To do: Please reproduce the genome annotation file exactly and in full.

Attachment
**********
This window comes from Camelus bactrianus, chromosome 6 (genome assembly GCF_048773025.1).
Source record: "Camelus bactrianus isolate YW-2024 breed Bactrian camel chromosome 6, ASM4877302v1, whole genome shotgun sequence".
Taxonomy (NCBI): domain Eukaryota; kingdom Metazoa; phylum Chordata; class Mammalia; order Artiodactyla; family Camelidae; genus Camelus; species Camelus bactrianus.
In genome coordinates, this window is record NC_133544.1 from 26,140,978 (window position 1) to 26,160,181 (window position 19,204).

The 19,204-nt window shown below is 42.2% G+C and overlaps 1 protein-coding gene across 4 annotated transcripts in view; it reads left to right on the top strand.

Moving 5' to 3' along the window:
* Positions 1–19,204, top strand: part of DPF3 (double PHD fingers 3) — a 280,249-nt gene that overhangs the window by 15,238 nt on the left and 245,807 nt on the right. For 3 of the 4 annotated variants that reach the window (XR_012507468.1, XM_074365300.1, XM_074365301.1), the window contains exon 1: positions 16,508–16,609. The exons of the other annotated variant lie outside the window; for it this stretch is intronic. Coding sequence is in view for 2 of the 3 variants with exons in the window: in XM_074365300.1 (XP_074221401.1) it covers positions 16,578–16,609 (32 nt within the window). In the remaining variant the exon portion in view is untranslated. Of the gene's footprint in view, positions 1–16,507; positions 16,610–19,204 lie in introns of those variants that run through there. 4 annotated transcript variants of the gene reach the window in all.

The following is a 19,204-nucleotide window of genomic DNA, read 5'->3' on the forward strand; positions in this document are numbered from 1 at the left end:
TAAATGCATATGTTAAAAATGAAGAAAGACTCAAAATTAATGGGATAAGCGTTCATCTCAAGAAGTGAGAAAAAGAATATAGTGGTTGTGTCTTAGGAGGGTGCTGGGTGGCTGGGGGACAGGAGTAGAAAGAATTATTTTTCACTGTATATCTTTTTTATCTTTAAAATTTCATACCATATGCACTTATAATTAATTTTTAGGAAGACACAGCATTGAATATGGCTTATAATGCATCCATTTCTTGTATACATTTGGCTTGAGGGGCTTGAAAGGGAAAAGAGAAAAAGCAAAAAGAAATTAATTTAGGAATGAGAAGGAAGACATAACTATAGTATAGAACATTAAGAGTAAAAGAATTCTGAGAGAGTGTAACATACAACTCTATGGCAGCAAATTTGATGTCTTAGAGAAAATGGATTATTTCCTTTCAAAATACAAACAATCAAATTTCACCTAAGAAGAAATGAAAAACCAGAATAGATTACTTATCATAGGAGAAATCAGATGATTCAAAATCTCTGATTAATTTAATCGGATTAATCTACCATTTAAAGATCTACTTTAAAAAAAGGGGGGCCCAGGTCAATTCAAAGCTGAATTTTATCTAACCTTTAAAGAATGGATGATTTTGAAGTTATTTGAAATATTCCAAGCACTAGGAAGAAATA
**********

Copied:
This window comes from Camelus bactrianus, chromosome 6 (genome assembly GCF_048773025.1).
Source record: "Camelus bactrianus isolate YW-2024 breed Bactrian camel chromosome 6, ASM4877302v1, whole genome shotgun sequence".
Taxonomy (NCBI): domain Eukaryota; kingdom Metazoa; phylum Chordata; class Mammalia; order Artiodactyla; family Camelidae; genus Camelus; species Camelus bactrianus.
In genome coordinates, this window is record NC_133544.1 from 26,140,978 (window position 1) to 26,160,181 (window position 19,204).

The 19,204-nt window shown below is 42.2% G+C and overlaps 1 protein-coding gene across 4 annotated transcripts in view; it reads left to right on the top strand.

Moving 5' to 3' along the window:
* Positions 1–19,204, top strand: part of DPF3 (double PHD fingers 3) — a 280,249-nt gene that overhangs the window by 15,238 nt on the left and 245,807 nt on the right. For 3 of the 4 annotated variants that reach the window (XR_012507468.1, XM_074365300.1, XM_074365301.1), the window contains exon 1: positions 16,508–16,609. The exons of the other annotated variant lie outside the window; for it this stretch is intronic. Coding sequence is in view for 2 of the 3 variants with exons in the window: in XM_074365300.1 (XP_074221401.1) it covers positions 16,578–16,609 (32 nt within the window). In the remaining variant the exon portion in view is untranslated. Of the gene's footprint in view, positions 1–16,507; positions 16,610–19,204 lie in introns of those variants that run through there. 4 annotated transcript variants of the gene reach the window in all.

The following is a 19,204-nucleotide window of genomic DNA, read 5'->3' on the forward strand; positions in this document are numbered from 1 at the left end:
TAAATGCATATGTTAAAAATGAAGAAAGACTCAAAATTAATGGGATAAGCGTTCATCTCAAGAAGTGAGAAAAAGAATATAGTGGTTGTGTCTTAGGAGGGTGCTGGGTGGCTGGGGGACAGGAGTAGAAAGAATTATTTTTCACTGTATATCTTTTTTATCTTTAAAATTTCATACCATATGCACTTATAATTAATTTTTAGGAAGACACAGCATTGAATATGGCTTATAATGCATCCATTTCTTGTATACATTTGGCTTGAGGGGCTTGAAAGGGAAAAGAGAAAAAGCAAAAAGAAATTAATTTAGGAATGAGAAGGAAGACATAACTATAGTATAGAACATTAAGAGTAAAAGAATTCTGAGAGAGTGTAACATACAACTCTATGGCAGCAAATTTGATGTCTTAGAGAAAATGGATTATTTCCTTTCAAAATACAAACAATCAAATTTCACCTAAGAAGAAATGAAAAACCAGAATAGATTACTTATCATAGGAGAAATCAGATGATTCAAAATCTCTGATTAATTTAATCGGATTAATCTACCATTTAAAGATCTACTTTAAAAAAAGGGGGGCCCAGGTCAATTCAAAGCTGAATTTTATCTAACCTTTAAAGAATGGATGATTTTGAAGTTATTTGAAATATTCCAAGCACTAGGAAGAAATA